Obviously, this mounting can fail, and a message may state that the disk needs to be initialized – common when you have an unsupported file system, like the Linux Extended File System (not uncommon for Raspberry Pi users), on that particular disk.
Disk Change notifications
macOS has a very nice, even though complicated at times, mechanism to report one of these events to your application.
Back in the day, you’d just check and see what changed every so many seconds -adding sometimes quite a workload to your computer.
But with Apple’s Disk Arbitration, this is no longer needed, and ApplePi-Baker fully uses these capabilities, minimizing the load on your computer’s resources. You’ll notice that ApplePi-Baker picks up on disk changes pretty fast.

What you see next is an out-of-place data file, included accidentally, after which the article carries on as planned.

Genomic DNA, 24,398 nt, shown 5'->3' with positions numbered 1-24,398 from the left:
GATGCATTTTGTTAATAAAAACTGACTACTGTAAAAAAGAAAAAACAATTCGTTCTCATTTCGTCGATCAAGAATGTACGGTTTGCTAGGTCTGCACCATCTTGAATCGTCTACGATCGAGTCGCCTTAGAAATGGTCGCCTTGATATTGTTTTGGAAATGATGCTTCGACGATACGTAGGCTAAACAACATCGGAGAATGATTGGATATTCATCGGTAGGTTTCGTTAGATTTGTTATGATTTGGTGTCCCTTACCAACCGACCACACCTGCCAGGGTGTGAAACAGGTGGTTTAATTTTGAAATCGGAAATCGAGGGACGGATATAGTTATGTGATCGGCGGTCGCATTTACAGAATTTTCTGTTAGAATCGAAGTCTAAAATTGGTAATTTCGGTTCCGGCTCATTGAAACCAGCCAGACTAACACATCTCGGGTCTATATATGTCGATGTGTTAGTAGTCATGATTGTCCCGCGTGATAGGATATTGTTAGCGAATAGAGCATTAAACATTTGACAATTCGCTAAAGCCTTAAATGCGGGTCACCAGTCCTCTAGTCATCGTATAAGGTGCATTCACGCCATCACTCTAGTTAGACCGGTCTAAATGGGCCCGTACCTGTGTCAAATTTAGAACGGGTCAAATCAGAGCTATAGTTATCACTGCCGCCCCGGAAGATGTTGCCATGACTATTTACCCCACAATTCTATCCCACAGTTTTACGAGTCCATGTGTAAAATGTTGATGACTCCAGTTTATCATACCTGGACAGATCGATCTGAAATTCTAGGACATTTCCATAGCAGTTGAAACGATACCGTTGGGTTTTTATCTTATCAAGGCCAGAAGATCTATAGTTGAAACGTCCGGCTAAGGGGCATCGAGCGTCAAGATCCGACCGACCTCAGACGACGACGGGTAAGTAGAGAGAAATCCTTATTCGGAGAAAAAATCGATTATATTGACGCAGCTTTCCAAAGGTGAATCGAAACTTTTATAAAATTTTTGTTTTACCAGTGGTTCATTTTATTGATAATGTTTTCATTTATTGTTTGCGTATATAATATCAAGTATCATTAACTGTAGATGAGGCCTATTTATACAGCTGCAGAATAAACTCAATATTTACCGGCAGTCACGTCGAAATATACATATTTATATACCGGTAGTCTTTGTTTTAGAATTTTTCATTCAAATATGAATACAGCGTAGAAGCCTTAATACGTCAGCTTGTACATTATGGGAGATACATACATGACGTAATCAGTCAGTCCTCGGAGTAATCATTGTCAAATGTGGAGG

Note : With “writing to disk” I actually mean the process of completely erasing and overwriting an entire disk as done during a restore.
The old way: Direct or as SUDO
Back in the day, your application could just write to a disk as it pleased. Obviously a tiny bit of a security problem – malicious applications or scripts would be able to destroy anything it felt like on your disk.
To minimize the chance that this would happen, so called “sudo access” (admin access) became needed to write in such a way to your disks. In the old (1.x) version of ApplePi-Baker this was still done. The command-line tools (like “dd”) were called with sudo access rights.
This came with a lot of issues and inconveniences.
Each time you started ApplePi-Baker, you would have to enter you sudo password.
Other tools still do this, either at the beginning or when executing the write task.
Apple improved its security by going a different route – the so called “Privileged Helper Tool“.